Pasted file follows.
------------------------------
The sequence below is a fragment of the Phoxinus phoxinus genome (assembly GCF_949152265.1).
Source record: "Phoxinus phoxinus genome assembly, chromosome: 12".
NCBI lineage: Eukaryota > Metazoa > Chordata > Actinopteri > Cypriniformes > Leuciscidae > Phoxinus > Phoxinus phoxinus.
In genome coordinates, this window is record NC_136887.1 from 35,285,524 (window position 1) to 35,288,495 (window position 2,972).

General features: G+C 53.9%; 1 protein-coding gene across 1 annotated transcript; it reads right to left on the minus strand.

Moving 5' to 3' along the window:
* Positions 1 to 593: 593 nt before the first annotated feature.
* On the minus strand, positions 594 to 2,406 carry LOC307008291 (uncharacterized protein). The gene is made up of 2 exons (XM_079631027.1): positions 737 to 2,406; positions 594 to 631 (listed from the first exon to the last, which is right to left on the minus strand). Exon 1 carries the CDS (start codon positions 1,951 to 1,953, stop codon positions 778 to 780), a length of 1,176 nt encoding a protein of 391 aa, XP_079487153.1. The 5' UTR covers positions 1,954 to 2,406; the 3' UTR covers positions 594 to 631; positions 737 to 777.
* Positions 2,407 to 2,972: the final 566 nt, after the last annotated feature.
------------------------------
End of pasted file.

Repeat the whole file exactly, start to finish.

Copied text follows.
The sequence below is a fragment of the Phoxinus phoxinus genome (assembly GCF_949152265.1).
Source record: "Phoxinus phoxinus genome assembly, chromosome: 12".
NCBI lineage: Eukaryota > Metazoa > Chordata > Actinopteri > Cypriniformes > Leuciscidae > Phoxinus > Phoxinus phoxinus.
In genome coordinates, this window is record NC_136887.1 from 35,285,524 (window position 1) to 35,288,495 (window position 2,972).

General features: G+C 53.9%; 1 protein-coding gene across 1 annotated transcript; it reads right to left on the minus strand.

Moving 5' to 3' along the window:
* Positions 1 to 593: 593 nt before the first annotated feature.
* On the minus strand, positions 594 to 2,406 carry LOC307008291 (uncharacterized protein). The gene is made up of 2 exons (XM_079631027.1): positions 737 to 2,406; positions 594 to 631 (listed from the first exon to the last, which is right to left on the minus strand). Exon 1 carries the CDS (start codon positions 1,951 to 1,953, stop codon positions 778 to 780), a length of 1,176 nt encoding a protein of 391 aa, XP_079487153.1. The 5' UTR covers positions 1,954 to 2,406; the 3' UTR covers positions 594 to 631; positions 737 to 777.
* Positions 2,407 to 2,972: the final 566 nt, after the last annotated feature.